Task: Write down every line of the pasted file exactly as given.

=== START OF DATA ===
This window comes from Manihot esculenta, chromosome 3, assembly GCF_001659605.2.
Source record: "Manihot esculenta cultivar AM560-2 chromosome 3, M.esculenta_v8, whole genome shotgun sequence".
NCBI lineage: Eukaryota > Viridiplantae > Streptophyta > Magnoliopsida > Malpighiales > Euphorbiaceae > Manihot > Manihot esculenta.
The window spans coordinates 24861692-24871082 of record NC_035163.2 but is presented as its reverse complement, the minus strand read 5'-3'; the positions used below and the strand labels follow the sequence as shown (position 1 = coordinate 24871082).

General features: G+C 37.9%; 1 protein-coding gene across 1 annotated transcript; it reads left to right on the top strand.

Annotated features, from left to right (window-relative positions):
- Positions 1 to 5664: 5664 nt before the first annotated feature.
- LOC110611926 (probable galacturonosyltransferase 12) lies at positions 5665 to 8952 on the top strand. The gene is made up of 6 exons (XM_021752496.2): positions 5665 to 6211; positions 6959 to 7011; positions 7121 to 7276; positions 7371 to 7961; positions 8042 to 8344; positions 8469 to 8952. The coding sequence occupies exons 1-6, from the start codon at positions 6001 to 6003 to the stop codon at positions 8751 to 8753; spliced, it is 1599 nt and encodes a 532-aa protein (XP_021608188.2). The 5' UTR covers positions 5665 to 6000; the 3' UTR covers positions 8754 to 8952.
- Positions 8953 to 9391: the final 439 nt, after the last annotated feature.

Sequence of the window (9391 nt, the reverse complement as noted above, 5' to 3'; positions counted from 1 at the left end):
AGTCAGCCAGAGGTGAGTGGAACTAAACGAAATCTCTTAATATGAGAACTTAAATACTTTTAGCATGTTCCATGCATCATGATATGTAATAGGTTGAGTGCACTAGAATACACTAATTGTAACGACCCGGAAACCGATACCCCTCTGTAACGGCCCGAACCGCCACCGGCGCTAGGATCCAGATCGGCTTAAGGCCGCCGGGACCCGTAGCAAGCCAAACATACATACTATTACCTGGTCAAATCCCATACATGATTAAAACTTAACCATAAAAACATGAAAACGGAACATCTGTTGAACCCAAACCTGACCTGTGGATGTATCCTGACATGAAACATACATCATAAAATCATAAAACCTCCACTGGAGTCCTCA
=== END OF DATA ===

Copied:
This window comes from Manihot esculenta, chromosome 3, assembly GCF_001659605.2.
Source record: "Manihot esculenta cultivar AM560-2 chromosome 3, M.esculenta_v8, whole genome shotgun sequence".
NCBI lineage: Eukaryota > Viridiplantae > Streptophyta > Magnoliopsida > Malpighiales > Euphorbiaceae > Manihot > Manihot esculenta.
The window spans coordinates 24861692-24871082 of record NC_035163.2 but is presented as its reverse complement, the minus strand read 5'-3'; the positions used below and the strand labels follow the sequence as shown (position 1 = coordinate 24871082).

General features: G+C 37.9%; 1 protein-coding gene across 1 annotated transcript; it reads left to right on the top strand.

Annotated features, from left to right (window-relative positions):
- Positions 1 to 5664: 5664 nt before the first annotated feature.
- LOC110611926 (probable galacturonosyltransferase 12) lies at positions 5665 to 8952 on the top strand. The gene is made up of 6 exons (XM_021752496.2): positions 5665 to 6211; positions 6959 to 7011; positions 7121 to 7276; positions 7371 to 7961; positions 8042 to 8344; positions 8469 to 8952. The coding sequence occupies exons 1-6, from the start codon at positions 6001 to 6003 to the stop codon at positions 8751 to 8753; spliced, it is 1599 nt and encodes a 532-aa protein (XP_021608188.2). The 5' UTR covers positions 5665 to 6000; the 3' UTR covers positions 8754 to 8952.
- Positions 8953 to 9391: the final 439 nt, after the last annotated feature.

Sequence of the window (9391 nt, the reverse complement as noted above, 5' to 3'; positions counted from 1 at the left end):
AGTCAGCCAGAGGTGAGTGGAACTAAACGAAATCTCTTAATATGAGAACTTAAATACTTTTAGCATGTTCCATGCATCATGATATGTAATAGGTTGAGTGCACTAGAATACACTAATTGTAACGACCCGGAAACCGATACCCCTCTGTAACGGCCCGAACCGCCACCGGCGCTAGGATCCAGATCGGCTTAAGGCCGCCGGGACCCGTAGCAAGCCAAACATACATACTATTACCTGGTCAAATCCCATACATGATTAAAACTTAACCATAAAAACATGAAAACGGAACATCTGTTGAACCCAAACCTGACCTGTGGATGTATCCTGACATGAAACATACATCATAAAATCATAAAACCTCCACTGGAGTCCTCA